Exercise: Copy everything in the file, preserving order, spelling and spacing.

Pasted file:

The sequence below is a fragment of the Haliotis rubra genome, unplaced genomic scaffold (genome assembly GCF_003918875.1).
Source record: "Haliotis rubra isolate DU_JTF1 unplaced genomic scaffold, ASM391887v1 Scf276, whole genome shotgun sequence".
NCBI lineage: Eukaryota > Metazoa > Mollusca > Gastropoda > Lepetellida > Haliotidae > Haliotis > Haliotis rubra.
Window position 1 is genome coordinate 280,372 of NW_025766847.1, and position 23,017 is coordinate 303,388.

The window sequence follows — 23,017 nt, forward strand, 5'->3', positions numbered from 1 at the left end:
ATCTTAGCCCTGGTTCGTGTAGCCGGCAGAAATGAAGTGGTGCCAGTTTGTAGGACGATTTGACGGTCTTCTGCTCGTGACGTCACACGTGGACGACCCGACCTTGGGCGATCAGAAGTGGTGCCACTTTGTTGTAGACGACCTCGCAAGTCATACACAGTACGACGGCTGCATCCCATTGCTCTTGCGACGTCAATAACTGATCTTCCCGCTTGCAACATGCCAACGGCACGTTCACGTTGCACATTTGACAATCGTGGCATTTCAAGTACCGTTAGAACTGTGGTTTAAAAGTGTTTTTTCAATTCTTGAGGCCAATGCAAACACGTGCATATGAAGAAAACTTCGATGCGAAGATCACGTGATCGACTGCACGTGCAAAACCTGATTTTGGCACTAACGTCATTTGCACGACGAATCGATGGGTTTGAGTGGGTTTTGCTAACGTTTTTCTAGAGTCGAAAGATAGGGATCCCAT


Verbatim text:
The sequence below is a fragment of the Haliotis rubra genome, unplaced genomic scaffold (genome assembly GCF_003918875.1).
Source record: "Haliotis rubra isolate DU_JTF1 unplaced genomic scaffold, ASM391887v1 Scf276, whole genome shotgun sequence".
NCBI lineage: Eukaryota > Metazoa > Mollusca > Gastropoda > Lepetellida > Haliotidae > Haliotis > Haliotis rubra.
Window position 1 is genome coordinate 280,372 of NW_025766847.1, and position 23,017 is coordinate 303,388.

The window sequence follows — 23,017 nt, forward strand, 5'->3', positions numbered from 1 at the left end:
ATCTTAGCCCTGGTTCGTGTAGCCGGCAGAAATGAAGTGGTGCCAGTTTGTAGGACGATTTGACGGTCTTCTGCTCGTGACGTCACACGTGGACGACCCGACCTTGGGCGATCAGAAGTGGTGCCACTTTGTTGTAGACGACCTCGCAAGTCATACACAGTACGACGGCTGCATCCCATTGCTCTTGCGACGTCAATAACTGATCTTCCCGCTTGCAACATGCCAACGGCACGTTCACGTTGCACATTTGACAATCGTGGCATTTCAAGTACCGTTAGAACTGTGGTTTAAAAGTGTTTTTTCAATTCTTGAGGCCAATGCAAACACGTGCATATGAAGAAAACTTCGATGCGAAGATCACGTGATCGACTGCACGTGCAAAACCTGATTTTGGCACTAACGTCATTTGCACGACGAATCGATGGGTTTGAGTGGGTTTTGCTAACGTTTTTCTAGAGTCGAAAGATAGGGATCCCAT